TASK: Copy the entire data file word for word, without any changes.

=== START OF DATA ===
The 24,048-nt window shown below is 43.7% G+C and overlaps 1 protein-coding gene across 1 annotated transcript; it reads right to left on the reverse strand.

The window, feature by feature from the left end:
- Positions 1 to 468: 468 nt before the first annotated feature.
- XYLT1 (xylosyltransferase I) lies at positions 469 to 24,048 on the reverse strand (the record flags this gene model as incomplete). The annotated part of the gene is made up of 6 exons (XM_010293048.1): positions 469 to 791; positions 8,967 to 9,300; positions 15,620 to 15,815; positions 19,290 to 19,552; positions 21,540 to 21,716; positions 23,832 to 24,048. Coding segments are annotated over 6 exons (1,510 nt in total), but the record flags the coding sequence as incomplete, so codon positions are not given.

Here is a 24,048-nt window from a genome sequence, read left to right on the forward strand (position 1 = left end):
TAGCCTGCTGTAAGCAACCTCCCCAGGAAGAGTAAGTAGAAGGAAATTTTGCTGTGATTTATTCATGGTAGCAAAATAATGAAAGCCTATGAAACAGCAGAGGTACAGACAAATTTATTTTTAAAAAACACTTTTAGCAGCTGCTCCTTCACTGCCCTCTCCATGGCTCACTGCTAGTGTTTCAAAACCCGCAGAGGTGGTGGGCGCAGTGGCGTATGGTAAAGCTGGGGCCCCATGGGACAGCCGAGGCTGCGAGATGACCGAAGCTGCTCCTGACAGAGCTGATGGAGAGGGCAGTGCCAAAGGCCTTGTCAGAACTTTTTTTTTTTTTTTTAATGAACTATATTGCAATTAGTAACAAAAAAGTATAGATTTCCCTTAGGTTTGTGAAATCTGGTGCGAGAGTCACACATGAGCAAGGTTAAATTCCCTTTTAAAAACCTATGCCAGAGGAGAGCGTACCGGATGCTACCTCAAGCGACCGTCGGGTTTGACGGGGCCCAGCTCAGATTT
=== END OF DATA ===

The 24,048-nt window shown below is 43.7% G+C and overlaps 1 protein-coding gene across 1 annotated transcript; it reads right to left on the reverse strand.

The window, feature by feature from the left end:
- Positions 1 to 468: 468 nt before the first annotated feature.
- XYLT1 (xylosyltransferase I) lies at positions 469 to 24,048 on the reverse strand (the record flags this gene model as incomplete). The annotated part of the gene is made up of 6 exons (XM_010293048.1): positions 469 to 791; positions 8,967 to 9,300; positions 15,620 to 15,815; positions 19,290 to 19,552; positions 21,540 to 21,716; positions 23,832 to 24,048. Coding segments are annotated over 6 exons (1,510 nt in total), but the record flags the coding sequence as incomplete, so codon positions are not given.

Here is a 24,048-nt window from a genome sequence, read left to right on the forward strand (position 1 = left end):
TAGCCTGCTGTAAGCAACCTCCCCAGGAAGAGTAAGTAGAAGGAAATTTTGCTGTGATTTATTCATGGTAGCAAAATAATGAAAGCCTATGAAACAGCAGAGGTACAGACAAATTTATTTTTAAAAAACACTTTTAGCAGCTGCTCCTTCACTGCCCTCTCCATGGCTCACTGCTAGTGTTTCAAAACCCGCAGAGGTGGTGGGCGCAGTGGCGTATGGTAAAGCTGGGGCCCCATGGGACAGCCGAGGCTGCGAGATGACCGAAGCTGCTCCTGACAGAGCTGATGGAGAGGGCAGTGCCAAAGGCCTTGTCAGAACTTTTTTTTTTTTTTTTAATGAACTATATTGCAATTAGTAACAAAAAAGTATAGATTTCCCTTAGGTTTGTGAAATCTGGTGCGAGAGTCACACATGAGCAAGGTTAAATTCCCTTTTAAAAACCTATGCCAGAGGAGAGCGTACCGGATGCTACCTCAAGCGACCGTCGGGTTTGACGGGGCCCAGCTCAGATTT